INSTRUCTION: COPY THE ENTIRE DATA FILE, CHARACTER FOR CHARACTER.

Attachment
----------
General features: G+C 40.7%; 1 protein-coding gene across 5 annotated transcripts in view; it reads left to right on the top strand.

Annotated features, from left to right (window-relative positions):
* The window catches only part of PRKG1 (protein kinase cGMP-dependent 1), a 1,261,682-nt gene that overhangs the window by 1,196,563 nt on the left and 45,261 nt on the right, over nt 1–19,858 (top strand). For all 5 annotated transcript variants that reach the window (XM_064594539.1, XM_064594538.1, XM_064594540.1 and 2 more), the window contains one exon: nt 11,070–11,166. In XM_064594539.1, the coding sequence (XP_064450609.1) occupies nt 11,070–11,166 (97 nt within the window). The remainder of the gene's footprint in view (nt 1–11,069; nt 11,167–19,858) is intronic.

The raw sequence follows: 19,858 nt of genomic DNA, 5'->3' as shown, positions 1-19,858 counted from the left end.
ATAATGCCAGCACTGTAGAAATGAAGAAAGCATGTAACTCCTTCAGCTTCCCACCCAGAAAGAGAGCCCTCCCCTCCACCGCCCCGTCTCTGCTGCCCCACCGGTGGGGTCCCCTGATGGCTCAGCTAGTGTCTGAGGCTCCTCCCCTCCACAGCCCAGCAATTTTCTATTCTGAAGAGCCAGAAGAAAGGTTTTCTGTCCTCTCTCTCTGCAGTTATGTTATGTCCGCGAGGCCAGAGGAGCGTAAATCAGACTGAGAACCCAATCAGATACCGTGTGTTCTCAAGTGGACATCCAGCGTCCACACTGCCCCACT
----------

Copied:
General features: G+C 40.7%; 1 protein-coding gene across 5 annotated transcripts in view; it reads left to right on the top strand.

Annotated features, from left to right (window-relative positions):
* The window catches only part of PRKG1 (protein kinase cGMP-dependent 1), a 1,261,682-nt gene that overhangs the window by 1,196,563 nt on the left and 45,261 nt on the right, over nt 1–19,858 (top strand). For all 5 annotated transcript variants that reach the window (XM_064594539.1, XM_064594538.1, XM_064594540.1 and 2 more), the window contains one exon: nt 11,070–11,166. In XM_064594539.1, the coding sequence (XP_064450609.1) occupies nt 11,070–11,166 (97 nt within the window). The remainder of the gene's footprint in view (nt 1–11,069; nt 11,167–19,858) is intronic.

The raw sequence follows: 19,858 nt of genomic DNA, 5'->3' as shown, positions 1-19,858 counted from the left end.
ATAATGCCAGCACTGTAGAAATGAAGAAAGCATGTAACTCCTTCAGCTTCCCACCCAGAAAGAGAGCCCTCCCCTCCACCGCCCCGTCTCTGCTGCCCCACCGGTGGGGTCCCCTGATGGCTCAGCTAGTGTCTGAGGCTCCTCCCCTCCACAGCCCAGCAATTTTCTATTCTGAAGAGCCAGAAGAAAGGTTTTCTGTCCTCTCTCTCTGCAGTTATGTTATGTCCGCGAGGCCAGAGGAGCGTAAATCAGACTGAGAACCCAATCAGATACCGTGTGTTCTCAAGTGGACATCCAGCGTCCACACTGCCCCACT